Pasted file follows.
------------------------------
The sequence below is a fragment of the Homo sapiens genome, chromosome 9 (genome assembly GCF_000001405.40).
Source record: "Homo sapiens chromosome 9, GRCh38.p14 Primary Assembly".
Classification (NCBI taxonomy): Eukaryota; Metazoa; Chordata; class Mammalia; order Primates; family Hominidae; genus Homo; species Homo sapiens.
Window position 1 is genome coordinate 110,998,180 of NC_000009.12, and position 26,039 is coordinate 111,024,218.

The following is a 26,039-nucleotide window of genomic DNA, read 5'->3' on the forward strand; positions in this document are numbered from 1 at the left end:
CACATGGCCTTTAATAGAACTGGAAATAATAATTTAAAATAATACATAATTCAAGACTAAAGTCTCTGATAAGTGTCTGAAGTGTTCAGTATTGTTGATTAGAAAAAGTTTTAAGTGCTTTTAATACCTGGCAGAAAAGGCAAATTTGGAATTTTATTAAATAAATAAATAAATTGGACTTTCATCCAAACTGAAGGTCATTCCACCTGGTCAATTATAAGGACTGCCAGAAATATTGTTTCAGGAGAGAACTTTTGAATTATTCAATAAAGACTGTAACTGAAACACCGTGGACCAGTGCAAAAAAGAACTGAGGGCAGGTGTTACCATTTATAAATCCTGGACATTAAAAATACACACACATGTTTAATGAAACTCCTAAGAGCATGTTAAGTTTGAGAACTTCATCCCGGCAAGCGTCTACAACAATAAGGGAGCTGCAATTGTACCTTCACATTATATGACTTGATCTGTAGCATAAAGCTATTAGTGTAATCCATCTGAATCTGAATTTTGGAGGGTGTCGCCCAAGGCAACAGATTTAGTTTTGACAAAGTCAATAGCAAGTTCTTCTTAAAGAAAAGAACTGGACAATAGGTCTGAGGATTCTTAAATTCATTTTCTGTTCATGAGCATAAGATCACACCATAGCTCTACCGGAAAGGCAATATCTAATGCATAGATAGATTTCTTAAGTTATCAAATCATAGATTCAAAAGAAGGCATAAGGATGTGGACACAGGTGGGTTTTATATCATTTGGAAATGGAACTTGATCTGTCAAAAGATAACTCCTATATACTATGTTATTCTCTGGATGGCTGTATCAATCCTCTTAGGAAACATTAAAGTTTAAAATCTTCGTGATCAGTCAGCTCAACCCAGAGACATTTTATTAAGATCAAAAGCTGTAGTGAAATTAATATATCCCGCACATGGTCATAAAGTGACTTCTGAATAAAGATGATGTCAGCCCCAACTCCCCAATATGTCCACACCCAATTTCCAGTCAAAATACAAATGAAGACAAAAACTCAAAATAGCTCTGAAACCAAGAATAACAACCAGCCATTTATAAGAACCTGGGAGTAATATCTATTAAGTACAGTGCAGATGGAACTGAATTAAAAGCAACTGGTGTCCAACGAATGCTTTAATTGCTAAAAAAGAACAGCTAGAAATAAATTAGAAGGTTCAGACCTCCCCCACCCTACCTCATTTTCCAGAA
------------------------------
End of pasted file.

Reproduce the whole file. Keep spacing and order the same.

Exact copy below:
The sequence below is a fragment of the Homo sapiens genome, chromosome 9 (genome assembly GCF_000001405.40).
Source record: "Homo sapiens chromosome 9, GRCh38.p14 Primary Assembly".
Classification (NCBI taxonomy): Eukaryota; Metazoa; Chordata; class Mammalia; order Primates; family Hominidae; genus Homo; species Homo sapiens.
Window position 1 is genome coordinate 110,998,180 of NC_000009.12, and position 26,039 is coordinate 111,024,218.

The following is a 26,039-nucleotide window of genomic DNA, read 5'->3' on the forward strand; positions in this document are numbered from 1 at the left end:
CACATGGCCTTTAATAGAACTGGAAATAATAATTTAAAATAATACATAATTCAAGACTAAAGTCTCTGATAAGTGTCTGAAGTGTTCAGTATTGTTGATTAGAAAAAGTTTTAAGTGCTTTTAATACCTGGCAGAAAAGGCAAATTTGGAATTTTATTAAATAAATAAATAAATTGGACTTTCATCCAAACTGAAGGTCATTCCACCTGGTCAATTATAAGGACTGCCAGAAATATTGTTTCAGGAGAGAACTTTTGAATTATTCAATAAAGACTGTAACTGAAACACCGTGGACCAGTGCAAAAAAGAACTGAGGGCAGGTGTTACCATTTATAAATCCTGGACATTAAAAATACACACACATGTTTAATGAAACTCCTAAGAGCATGTTAAGTTTGAGAACTTCATCCCGGCAAGCGTCTACAACAATAAGGGAGCTGCAATTGTACCTTCACATTATATGACTTGATCTGTAGCATAAAGCTATTAGTGTAATCCATCTGAATCTGAATTTTGGAGGGTGTCGCCCAAGGCAACAGATTTAGTTTTGACAAAGTCAATAGCAAGTTCTTCTTAAAGAAAAGAACTGGACAATAGGTCTGAGGATTCTTAAATTCATTTTCTGTTCATGAGCATAAGATCACACCATAGCTCTACCGGAAAGGCAATATCTAATGCATAGATAGATTTCTTAAGTTATCAAATCATAGATTCAAAAGAAGGCATAAGGATGTGGACACAGGTGGGTTTTATATCATTTGGAAATGGAACTTGATCTGTCAAAAGATAACTCCTATATACTATGTTATTCTCTGGATGGCTGTATCAATCCTCTTAGGAAACATTAAAGTTTAAAATCTTCGTGATCAGTCAGCTCAACCCAGAGACATTTTATTAAGATCAAAAGCTGTAGTGAAATTAATATATCCCGCACATGGTCATAAAGTGACTTCTGAATAAAGATGATGTCAGCCCCAACTCCCCAATATGTCCACACCCAATTTCCAGTCAAAATACAAATGAAGACAAAAACTCAAAATAGCTCTGAAACCAAGAATAACAACCAGCCATTTATAAGAACCTGGGAGTAATATCTATTAAGTACAGTGCAGATGGAACTGAATTAAAAGCAACTGGTGTCCAACGAATGCTTTAATTGCTAAAAAAGAACAGCTAGAAATAAATTAGAAGGTTCAGACCTCCCCCACCCTACCTCATTTTCCAGAA